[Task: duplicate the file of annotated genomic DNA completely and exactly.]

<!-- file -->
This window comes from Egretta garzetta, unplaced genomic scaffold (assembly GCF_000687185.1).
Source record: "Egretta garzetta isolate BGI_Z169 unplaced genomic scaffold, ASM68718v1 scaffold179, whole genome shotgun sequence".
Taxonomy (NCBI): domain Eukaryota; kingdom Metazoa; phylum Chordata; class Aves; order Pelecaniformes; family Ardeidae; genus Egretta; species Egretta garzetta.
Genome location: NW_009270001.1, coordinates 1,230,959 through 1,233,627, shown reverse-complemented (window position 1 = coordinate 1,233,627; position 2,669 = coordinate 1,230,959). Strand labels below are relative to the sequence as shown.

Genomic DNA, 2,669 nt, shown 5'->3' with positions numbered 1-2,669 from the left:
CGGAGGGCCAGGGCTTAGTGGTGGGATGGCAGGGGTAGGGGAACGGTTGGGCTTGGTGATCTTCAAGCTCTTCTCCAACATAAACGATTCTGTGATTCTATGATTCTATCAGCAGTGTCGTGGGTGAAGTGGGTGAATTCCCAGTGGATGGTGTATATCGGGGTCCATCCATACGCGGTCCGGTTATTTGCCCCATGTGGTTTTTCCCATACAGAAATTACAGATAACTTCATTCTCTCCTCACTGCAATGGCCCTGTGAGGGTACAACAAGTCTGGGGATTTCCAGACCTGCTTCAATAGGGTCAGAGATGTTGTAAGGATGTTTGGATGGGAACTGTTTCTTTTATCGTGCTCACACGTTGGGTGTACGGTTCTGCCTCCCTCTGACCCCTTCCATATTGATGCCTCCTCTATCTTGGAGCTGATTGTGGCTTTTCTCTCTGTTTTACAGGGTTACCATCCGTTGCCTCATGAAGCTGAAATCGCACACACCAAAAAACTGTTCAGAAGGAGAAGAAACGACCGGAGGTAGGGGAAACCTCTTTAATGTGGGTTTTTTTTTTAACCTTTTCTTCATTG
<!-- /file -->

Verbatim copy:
This window comes from Egretta garzetta, unplaced genomic scaffold (assembly GCF_000687185.1).
Source record: "Egretta garzetta isolate BGI_Z169 unplaced genomic scaffold, ASM68718v1 scaffold179, whole genome shotgun sequence".
Taxonomy (NCBI): domain Eukaryota; kingdom Metazoa; phylum Chordata; class Aves; order Pelecaniformes; family Ardeidae; genus Egretta; species Egretta garzetta.
Genome location: NW_009270001.1, coordinates 1,230,959 through 1,233,627, shown reverse-complemented (window position 1 = coordinate 1,233,627; position 2,669 = coordinate 1,230,959). Strand labels below are relative to the sequence as shown.

Genomic DNA, 2,669 nt, shown 5'->3' with positions numbered 1-2,669 from the left:
CGGAGGGCCAGGGCTTAGTGGTGGGATGGCAGGGGTAGGGGAACGGTTGGGCTTGGTGATCTTCAAGCTCTTCTCCAACATAAACGATTCTGTGATTCTATGATTCTATCAGCAGTGTCGTGGGTGAAGTGGGTGAATTCCCAGTGGATGGTGTATATCGGGGTCCATCCATACGCGGTCCGGTTATTTGCCCCATGTGGTTTTTCCCATACAGAAATTACAGATAACTTCATTCTCTCCTCACTGCAATGGCCCTGTGAGGGTACAACAAGTCTGGGGATTTCCAGACCTGCTTCAATAGGGTCAGAGATGTTGTAAGGATGTTTGGATGGGAACTGTTTCTTTTATCGTGCTCACACGTTGGGTGTACGGTTCTGCCTCCCTCTGACCCCTTCCATATTGATGCCTCCTCTATCTTGGAGCTGATTGTGGCTTTTCTCTCTGTTTTACAGGGTTACCATCCGTTGCCTCATGAAGCTGAAATCGCACACACCAAAAAACTGTTCAGAAGGAGAAGAAACGACCGGAGGTAGGGGAAACCTCTTTAATGTGGGTTTTTTTTTTAACCTTTTCTTCATTG